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Molecular properties of the class III subfamily of acyl-coenyzme A binding proteins from tung tree (Vernicia fordii)

Steven Pastor, Kandan Sethumadhavan, Abul H.J. Ullah, Satinder Gidda, Heping Cao, Catherine Mason, Dorselyn Chapital, Brian Scheffler, Robert Mullen, John Dyer, Jay Shockey
Plant science 2013 v.203-204 pp. 79-88
Vernicia fordii, acetyl coenzyme A, ancestry, apoplast, binding proteins, endoplasmic reticulum, gene expression, genes, leaves, lipid metabolism, models, phylogeny, plant proteins, prediction, protein folding, trees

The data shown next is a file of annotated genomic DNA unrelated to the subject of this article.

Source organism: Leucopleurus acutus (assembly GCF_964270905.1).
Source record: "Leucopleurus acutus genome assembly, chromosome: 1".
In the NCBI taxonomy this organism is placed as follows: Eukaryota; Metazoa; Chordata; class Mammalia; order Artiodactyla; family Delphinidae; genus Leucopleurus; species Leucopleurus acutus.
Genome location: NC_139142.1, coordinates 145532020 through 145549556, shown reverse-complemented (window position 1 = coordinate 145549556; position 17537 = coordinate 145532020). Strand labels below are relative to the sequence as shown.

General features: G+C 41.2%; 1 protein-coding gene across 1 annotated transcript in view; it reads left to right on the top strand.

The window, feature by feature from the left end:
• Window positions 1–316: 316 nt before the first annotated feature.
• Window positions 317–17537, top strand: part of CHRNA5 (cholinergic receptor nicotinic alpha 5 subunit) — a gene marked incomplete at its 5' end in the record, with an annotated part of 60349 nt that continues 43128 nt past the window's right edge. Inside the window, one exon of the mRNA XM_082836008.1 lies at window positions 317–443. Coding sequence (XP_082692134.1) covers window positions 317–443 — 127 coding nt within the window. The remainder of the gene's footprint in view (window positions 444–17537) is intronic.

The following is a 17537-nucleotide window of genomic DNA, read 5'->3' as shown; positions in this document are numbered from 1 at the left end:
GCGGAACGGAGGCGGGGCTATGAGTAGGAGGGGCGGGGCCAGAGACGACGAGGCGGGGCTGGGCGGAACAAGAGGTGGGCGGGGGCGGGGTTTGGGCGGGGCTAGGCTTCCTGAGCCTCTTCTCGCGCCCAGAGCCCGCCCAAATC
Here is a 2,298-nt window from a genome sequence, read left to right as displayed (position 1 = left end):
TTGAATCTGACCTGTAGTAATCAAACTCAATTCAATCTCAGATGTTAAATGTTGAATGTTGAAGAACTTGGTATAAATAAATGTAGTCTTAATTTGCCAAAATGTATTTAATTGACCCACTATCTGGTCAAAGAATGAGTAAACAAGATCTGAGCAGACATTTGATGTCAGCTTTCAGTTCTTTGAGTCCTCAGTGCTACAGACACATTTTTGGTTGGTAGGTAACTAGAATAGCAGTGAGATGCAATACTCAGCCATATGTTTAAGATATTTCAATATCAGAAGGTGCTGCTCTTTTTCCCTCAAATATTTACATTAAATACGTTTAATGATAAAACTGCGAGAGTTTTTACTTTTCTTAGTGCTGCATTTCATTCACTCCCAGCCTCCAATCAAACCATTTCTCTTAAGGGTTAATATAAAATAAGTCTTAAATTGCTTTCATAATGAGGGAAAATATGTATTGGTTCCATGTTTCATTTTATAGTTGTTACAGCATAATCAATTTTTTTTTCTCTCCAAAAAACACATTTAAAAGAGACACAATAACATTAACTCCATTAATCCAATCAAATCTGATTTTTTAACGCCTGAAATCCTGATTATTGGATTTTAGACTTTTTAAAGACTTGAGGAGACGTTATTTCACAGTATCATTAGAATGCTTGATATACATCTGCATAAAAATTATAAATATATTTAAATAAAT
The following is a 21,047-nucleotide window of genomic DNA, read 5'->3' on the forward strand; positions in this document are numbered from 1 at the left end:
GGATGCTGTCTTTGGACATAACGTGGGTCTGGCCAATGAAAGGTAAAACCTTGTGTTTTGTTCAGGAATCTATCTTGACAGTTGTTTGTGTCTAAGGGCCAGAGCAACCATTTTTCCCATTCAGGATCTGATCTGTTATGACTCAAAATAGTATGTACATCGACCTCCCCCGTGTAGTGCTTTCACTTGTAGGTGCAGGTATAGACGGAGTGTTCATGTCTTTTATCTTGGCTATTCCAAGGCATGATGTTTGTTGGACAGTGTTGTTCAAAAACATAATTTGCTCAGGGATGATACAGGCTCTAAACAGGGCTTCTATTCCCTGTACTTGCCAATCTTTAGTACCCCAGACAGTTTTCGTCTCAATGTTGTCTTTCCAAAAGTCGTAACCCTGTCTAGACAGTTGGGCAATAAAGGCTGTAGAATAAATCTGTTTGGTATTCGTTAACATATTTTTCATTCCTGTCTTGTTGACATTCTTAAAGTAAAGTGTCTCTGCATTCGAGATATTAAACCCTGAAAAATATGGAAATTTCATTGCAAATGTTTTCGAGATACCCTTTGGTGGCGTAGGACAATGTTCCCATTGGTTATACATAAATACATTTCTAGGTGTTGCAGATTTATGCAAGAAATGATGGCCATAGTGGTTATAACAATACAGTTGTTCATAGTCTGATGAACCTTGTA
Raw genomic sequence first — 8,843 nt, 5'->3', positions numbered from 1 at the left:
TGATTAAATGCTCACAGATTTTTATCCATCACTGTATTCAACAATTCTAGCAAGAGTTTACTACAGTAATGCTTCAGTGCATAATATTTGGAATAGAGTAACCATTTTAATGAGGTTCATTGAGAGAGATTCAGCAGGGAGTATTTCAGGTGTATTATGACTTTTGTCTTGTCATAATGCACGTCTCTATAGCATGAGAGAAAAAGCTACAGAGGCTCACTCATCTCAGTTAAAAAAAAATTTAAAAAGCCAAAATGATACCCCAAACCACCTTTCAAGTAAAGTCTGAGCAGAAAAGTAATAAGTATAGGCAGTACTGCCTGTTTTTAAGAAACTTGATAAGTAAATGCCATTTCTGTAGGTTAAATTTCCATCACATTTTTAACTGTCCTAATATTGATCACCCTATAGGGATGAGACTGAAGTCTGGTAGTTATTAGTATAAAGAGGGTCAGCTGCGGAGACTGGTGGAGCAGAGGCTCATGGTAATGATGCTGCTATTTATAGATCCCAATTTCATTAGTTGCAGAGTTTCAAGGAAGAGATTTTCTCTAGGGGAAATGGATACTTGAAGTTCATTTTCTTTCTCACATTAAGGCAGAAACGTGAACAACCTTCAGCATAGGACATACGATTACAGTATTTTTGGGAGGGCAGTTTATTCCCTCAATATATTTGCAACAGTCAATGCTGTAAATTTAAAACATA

Acyl-CoA binding proteins (ACBPs) have been identified in most branches of life, and play various roles in lipid metabolism, among other functions. Plants contain multiple classes of ACBP genes. The most diverse group is the class III proteins. Tung tree (Vernicia fordii) contains two such genes, designated VfACBP3A and VfACBP3B. The two proteins are significantly different in length and sequence. Analysis of tung ACBP3 genes revealed significant evolution, suggesting relatively ancient divergence of the two genes from a common ancestor. Phylogenetic comparisons of multiple plant class III proteins suggest that this group is the most evolutionarily dynamic class of ACBP. Both tung ACBP3 genes are expressed at similar levels in most tissues tested, but ACBP3A is stronger in leaves. Three-dimensional modeling predictions confirmed the presence of the conserved four α-helix bundle acyl-CoA binding (ACB); however, other regions of these proteins likely fold much differently. Acyl-CoA binding assays revealed different affinities for different acyl-CoAs, possibly contradicting the redundancy of function suggested by the gene expression studies. Subcellular targeting of transiently-expressed plant ACBP3 proteins contradicted earlier studies, and suggested that at least some class III ACBPs may be predominantly targeted to endoplasmic reticulum membranes, with little or no targeting to the apoplast.